A new platform for forest research focusing on sessile oak (Quercus petraea) and common beech (Fagus sylvatica) is being established. The aim is studying the effects of species mixing on the growth patterns of mature trees over gradients of resource availability.
|A triplet in Baileux: a pure stand of sessile oak, a pure beech stand, and a mixed stand of sessile oak and beech (photos: Kristoffel Jacobs)|
The platform will comprise twelve triplets, each consisting of a pure stand of sessile oak, a pure stand of beech and a mixed oak-beech stand. The three forest stands of a triplet will have a similar elevation, slope, soil, and climate. Among triplets, we aim for a wide variation in soil richness and water availability. Within a triplet, trees will be comparable in dimensions, age and growing conditions. While the size of the forest stands may differ, the pure stands will contain at least 10 trees surrounded by trees of the same species. The mixed stands will contain at least 10 trees of both composing species in an intimate mixture.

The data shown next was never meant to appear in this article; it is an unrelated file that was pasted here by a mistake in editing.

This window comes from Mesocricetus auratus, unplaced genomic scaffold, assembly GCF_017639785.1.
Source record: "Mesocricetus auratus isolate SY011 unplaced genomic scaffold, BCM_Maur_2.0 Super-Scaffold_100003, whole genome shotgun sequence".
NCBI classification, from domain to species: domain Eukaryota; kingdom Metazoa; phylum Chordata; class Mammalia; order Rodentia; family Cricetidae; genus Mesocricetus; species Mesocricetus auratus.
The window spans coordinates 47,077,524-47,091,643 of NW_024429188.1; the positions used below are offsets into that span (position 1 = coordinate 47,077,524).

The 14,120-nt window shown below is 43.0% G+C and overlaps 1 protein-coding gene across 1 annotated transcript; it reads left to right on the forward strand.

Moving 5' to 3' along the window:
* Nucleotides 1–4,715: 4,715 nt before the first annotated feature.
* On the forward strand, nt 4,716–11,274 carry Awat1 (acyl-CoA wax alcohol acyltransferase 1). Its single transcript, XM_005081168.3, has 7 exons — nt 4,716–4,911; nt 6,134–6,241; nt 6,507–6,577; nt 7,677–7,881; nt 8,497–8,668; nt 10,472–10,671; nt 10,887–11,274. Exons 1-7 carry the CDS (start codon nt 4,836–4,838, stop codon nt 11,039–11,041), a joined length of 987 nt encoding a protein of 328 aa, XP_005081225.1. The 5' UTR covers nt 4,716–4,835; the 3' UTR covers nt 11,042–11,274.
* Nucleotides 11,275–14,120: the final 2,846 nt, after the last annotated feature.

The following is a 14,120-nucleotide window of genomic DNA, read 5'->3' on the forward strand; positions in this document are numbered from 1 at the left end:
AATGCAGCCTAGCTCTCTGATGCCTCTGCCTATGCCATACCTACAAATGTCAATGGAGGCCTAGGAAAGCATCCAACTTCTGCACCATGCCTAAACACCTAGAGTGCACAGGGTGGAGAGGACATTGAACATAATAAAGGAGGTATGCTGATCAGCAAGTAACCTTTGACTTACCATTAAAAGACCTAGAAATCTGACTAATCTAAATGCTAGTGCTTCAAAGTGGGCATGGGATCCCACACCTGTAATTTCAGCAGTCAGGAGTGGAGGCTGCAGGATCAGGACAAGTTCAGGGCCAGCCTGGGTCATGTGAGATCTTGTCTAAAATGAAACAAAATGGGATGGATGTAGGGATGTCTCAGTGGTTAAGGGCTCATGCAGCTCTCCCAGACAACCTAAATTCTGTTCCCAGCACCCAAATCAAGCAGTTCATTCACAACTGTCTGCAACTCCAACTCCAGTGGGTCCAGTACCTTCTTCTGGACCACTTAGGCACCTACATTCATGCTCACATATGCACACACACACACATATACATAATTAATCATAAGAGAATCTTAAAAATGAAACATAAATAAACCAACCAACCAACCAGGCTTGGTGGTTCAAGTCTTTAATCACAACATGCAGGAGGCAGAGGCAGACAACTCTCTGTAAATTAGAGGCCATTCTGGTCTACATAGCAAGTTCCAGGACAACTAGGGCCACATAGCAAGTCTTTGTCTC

|The 12 planned triplets|
Through dendrochronology, we will assess the climatic requirements and sensitivities of both tree species. We will test whether mixed oak-beech forests suffer less from climatic stresses than pure forests of the constituent species. Additionally, we will investigate how the climate and soil conditions affect the interactions between tree species, and in which conditions complementarity effects are more important than competition. Our results will help in predicting the future response of our forests to a changing climate.
For more info about this exploratory, send an e-mail to the contact persons.